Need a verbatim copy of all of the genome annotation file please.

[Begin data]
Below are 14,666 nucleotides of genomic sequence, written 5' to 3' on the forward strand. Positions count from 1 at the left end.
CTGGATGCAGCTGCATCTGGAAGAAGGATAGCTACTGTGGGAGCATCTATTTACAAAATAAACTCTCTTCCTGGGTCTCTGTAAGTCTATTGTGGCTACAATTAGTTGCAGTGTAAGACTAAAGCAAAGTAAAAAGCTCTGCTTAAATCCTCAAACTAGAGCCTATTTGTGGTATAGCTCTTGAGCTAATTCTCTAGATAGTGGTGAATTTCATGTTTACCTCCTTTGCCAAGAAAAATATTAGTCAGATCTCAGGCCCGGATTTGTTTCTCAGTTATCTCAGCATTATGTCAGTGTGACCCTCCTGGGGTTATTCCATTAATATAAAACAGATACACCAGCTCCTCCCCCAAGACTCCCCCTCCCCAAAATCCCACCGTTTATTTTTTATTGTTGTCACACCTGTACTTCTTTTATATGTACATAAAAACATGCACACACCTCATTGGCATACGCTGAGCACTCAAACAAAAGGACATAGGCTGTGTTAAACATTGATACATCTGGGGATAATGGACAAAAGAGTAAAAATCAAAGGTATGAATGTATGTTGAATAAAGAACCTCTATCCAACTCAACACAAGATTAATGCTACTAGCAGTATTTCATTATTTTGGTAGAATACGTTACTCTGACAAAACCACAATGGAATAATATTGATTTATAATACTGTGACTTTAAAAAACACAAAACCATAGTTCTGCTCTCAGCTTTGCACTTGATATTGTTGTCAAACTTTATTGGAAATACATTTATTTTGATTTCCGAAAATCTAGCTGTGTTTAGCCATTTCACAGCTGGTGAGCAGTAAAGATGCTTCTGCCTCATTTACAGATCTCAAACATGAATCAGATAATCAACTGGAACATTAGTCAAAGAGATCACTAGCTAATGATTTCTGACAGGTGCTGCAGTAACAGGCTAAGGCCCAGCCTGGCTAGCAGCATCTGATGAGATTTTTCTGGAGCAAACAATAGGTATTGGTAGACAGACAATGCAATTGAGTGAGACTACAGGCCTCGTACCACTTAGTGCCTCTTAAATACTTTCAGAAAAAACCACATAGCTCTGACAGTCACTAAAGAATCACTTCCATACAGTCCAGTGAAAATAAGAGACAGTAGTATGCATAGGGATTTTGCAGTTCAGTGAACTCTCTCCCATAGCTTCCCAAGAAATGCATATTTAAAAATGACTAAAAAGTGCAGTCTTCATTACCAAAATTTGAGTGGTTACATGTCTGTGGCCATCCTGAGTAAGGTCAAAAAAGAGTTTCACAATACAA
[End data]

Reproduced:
Below are 14,666 nucleotides of genomic sequence, written 5' to 3' on the forward strand. Positions count from 1 at the left end.
CTGGATGCAGCTGCATCTGGAAGAAGGATAGCTACTGTGGGAGCATCTATTTACAAAATAAACTCTCTTCCTGGGTCTCTGTAAGTCTATTGTGGCTACAATTAGTTGCAGTGTAAGACTAAAGCAAAGTAAAAAGCTCTGCTTAAATCCTCAAACTAGAGCCTATTTGTGGTATAGCTCTTGAGCTAATTCTCTAGATAGTGGTGAATTTCATGTTTACCTCCTTTGCCAAGAAAAATATTAGTCAGATCTCAGGCCCGGATTTGTTTCTCAGTTATCTCAGCATTATGTCAGTGTGACCCTCCTGGGGTTATTCCATTAATATAAAACAGATACACCAGCTCCTCCCCCAAGACTCCCCCTCCCCAAAATCCCACCGTTTATTTTTTATTGTTGTCACACCTGTACTTCTTTTATATGTACATAAAAACATGCACACACCTCATTGGCATACGCTGAGCACTCAAACAAAAGGACATAGGCTGTGTTAAACATTGATACATCTGGGGATAATGGACAAAAGAGTAAAAATCAAAGGTATGAATGTATGTTGAATAAAGAACCTCTATCCAACTCAACACAAGATTAATGCTACTAGCAGTATTTCATTATTTTGGTAGAATACGTTACTCTGACAAAACCACAATGGAATAATATTGATTTATAATACTGTGACTTTAAAAAACACAAAACCATAGTTCTGCTCTCAGCTTTGCACTTGATATTGTTGTCAAACTTTATTGGAAATACATTTATTTTGATTTCCGAAAATCTAGCTGTGTTTAGCCATTTCACAGCTGGTGAGCAGTAAAGATGCTTCTGCCTCATTTACAGATCTCAAACATGAATCAGATAATCAACTGGAACATTAGTCAAAGAGATCACTAGCTAATGATTTCTGACAGGTGCTGCAGTAACAGGCTAAGGCCCAGCCTGGCTAGCAGCATCTGATGAGATTTTTCTGGAGCAAACAATAGGTATTGGTAGACAGACAATGCAATTGAGTGAGACTACAGGCCTCGTACCACTTAGTGCCTCTTAAATACTTTCAGAAAAAACCACATAGCTCTGACAGTCACTAAAGAATCACTTCCATACAGTCCAGTGAAAATAAGAGACAGTAGTATGCATAGGGATTTTGCAGTTCAGTGAACTCTCTCCCATAGCTTCCCAAGAAATGCATATTTAAAAATGACTAAAAAGTGCAGTCTTCATTACCAAAATTTGAGTGGTTACATGTCTGTGGCCATCCTGAGTAAGGTCAAAAAAGAGTTTCACAATACAA